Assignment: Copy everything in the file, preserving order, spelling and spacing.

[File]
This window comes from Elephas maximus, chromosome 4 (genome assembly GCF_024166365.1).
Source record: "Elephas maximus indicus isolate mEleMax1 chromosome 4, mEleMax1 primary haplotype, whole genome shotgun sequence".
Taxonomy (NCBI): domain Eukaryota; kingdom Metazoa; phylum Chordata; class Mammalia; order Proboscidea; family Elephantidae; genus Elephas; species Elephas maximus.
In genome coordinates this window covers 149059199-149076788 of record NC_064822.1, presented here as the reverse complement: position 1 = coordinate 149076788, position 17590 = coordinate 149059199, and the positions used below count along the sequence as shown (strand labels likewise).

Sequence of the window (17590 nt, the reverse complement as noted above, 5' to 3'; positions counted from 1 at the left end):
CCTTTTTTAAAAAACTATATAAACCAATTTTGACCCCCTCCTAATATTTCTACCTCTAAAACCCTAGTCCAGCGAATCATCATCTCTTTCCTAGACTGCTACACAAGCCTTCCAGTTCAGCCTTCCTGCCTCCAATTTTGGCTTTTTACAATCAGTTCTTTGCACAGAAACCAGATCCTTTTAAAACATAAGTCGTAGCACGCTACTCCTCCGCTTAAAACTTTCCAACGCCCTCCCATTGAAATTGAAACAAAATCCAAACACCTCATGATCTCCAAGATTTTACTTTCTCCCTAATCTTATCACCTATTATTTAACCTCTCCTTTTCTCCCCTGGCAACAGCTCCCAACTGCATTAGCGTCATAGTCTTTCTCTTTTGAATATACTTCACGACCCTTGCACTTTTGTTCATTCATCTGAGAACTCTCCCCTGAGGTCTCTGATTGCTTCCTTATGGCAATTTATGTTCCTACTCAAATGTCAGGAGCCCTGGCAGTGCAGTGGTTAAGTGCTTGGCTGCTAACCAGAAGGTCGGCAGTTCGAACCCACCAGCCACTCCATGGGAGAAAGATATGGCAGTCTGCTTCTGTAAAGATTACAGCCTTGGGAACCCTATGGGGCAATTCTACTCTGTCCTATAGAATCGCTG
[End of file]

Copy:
This window comes from Elephas maximus, chromosome 4 (genome assembly GCF_024166365.1).
Source record: "Elephas maximus indicus isolate mEleMax1 chromosome 4, mEleMax1 primary haplotype, whole genome shotgun sequence".
Taxonomy (NCBI): domain Eukaryota; kingdom Metazoa; phylum Chordata; class Mammalia; order Proboscidea; family Elephantidae; genus Elephas; species Elephas maximus.
In genome coordinates this window covers 149059199-149076788 of record NC_064822.1, presented here as the reverse complement: position 1 = coordinate 149076788, position 17590 = coordinate 149059199, and the positions used below count along the sequence as shown (strand labels likewise).

Sequence of the window (17590 nt, the reverse complement as noted above, 5' to 3'; positions counted from 1 at the left end):
CCTTTTTTAAAAAACTATATAAACCAATTTTGACCCCCTCCTAATATTTCTACCTCTAAAACCCTAGTCCAGCGAATCATCATCTCTTTCCTAGACTGCTACACAAGCCTTCCAGTTCAGCCTTCCTGCCTCCAATTTTGGCTTTTTACAATCAGTTCTTTGCACAGAAACCAGATCCTTTTAAAACATAAGTCGTAGCACGCTACTCCTCCGCTTAAAACTTTCCAACGCCCTCCCATTGAAATTGAAACAAAATCCAAACACCTCATGATCTCCAAGATTTTACTTTCTCCCTAATCTTATCACCTATTATTTAACCTCTCCTTTTCTCCCCTGGCAACAGCTCCCAACTGCATTAGCGTCATAGTCTTTCTCTTTTGAATATACTTCACGACCCTTGCACTTTTGTTCATTCATCTGAGAACTCTCCCCTGAGGTCTCTGATTGCTTCCTTATGGCAATTTATGTTCCTACTCAAATGTCAGGAGCCCTGGCAGTGCAGTGGTTAAGTGCTTGGCTGCTAACCAGAAGGTCGGCAGTTCGAACCCACCAGCCACTCCATGGGAGAAAGATATGGCAGTCTGCTTCTGTAAAGATTACAGCCTTGGGAACCCTATGGGGCAATTCTACTCTGTCCTATAGAATCGCTG